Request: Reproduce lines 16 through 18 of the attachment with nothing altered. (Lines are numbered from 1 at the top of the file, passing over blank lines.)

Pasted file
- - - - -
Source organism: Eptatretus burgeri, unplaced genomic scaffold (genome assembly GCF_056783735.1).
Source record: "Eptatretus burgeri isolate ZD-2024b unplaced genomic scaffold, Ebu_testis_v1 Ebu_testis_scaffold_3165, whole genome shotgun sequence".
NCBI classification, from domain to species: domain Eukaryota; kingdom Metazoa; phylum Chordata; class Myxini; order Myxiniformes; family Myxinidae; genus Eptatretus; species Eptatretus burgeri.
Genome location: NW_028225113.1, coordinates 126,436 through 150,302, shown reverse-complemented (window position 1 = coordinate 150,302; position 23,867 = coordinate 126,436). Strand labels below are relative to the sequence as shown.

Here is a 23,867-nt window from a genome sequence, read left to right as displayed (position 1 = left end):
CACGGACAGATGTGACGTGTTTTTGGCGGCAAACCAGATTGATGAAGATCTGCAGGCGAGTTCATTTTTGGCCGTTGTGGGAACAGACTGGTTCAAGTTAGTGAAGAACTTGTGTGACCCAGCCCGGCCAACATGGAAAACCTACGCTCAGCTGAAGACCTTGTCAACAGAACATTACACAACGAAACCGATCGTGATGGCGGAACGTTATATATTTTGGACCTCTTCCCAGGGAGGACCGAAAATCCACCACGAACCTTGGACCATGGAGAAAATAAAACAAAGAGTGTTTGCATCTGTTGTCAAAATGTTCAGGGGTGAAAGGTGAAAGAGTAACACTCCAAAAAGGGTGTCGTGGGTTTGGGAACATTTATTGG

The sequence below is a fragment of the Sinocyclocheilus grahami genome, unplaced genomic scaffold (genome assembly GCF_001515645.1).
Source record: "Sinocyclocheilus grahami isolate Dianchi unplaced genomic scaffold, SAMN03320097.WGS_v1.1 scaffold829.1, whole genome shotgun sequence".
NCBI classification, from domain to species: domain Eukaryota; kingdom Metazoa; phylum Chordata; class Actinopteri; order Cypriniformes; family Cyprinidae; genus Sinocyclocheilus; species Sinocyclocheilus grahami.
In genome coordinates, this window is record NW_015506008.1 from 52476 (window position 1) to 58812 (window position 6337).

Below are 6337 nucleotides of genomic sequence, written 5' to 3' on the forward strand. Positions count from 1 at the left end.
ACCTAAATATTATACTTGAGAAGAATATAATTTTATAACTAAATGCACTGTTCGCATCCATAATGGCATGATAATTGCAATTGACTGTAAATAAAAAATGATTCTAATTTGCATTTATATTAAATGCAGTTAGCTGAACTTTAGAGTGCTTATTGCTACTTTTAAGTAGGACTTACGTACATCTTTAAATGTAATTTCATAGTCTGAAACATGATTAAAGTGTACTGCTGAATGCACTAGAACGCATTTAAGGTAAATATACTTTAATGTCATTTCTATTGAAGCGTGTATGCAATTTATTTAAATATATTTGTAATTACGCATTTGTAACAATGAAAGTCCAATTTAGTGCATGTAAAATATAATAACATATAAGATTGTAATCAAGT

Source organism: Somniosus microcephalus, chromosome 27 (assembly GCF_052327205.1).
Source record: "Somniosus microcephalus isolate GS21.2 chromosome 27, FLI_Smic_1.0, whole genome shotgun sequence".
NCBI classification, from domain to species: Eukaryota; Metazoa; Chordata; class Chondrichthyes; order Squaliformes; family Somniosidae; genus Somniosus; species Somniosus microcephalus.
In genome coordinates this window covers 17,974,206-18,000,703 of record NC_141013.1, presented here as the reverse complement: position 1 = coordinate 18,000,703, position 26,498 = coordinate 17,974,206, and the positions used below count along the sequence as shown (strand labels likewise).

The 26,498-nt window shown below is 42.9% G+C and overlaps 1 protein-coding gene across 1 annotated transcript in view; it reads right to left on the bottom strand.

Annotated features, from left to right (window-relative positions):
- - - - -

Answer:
In genome coordinates this window covers 17,974,206-18,000,703 of record NC_141013.1, presented here as the reverse complement: position 1 = coordinate 18,000,703, position 26,498 = coordinate 17,974,206, and the positions used below count along the sequence as shown (strand labels likewise).

The 26,498-nt window shown below is 42.9% G+C and overlaps 1 protein-coding gene across 1 annotated transcript in view; it reads right to left on the bottom strand.

Annotated features, from left to right (window-relative positions):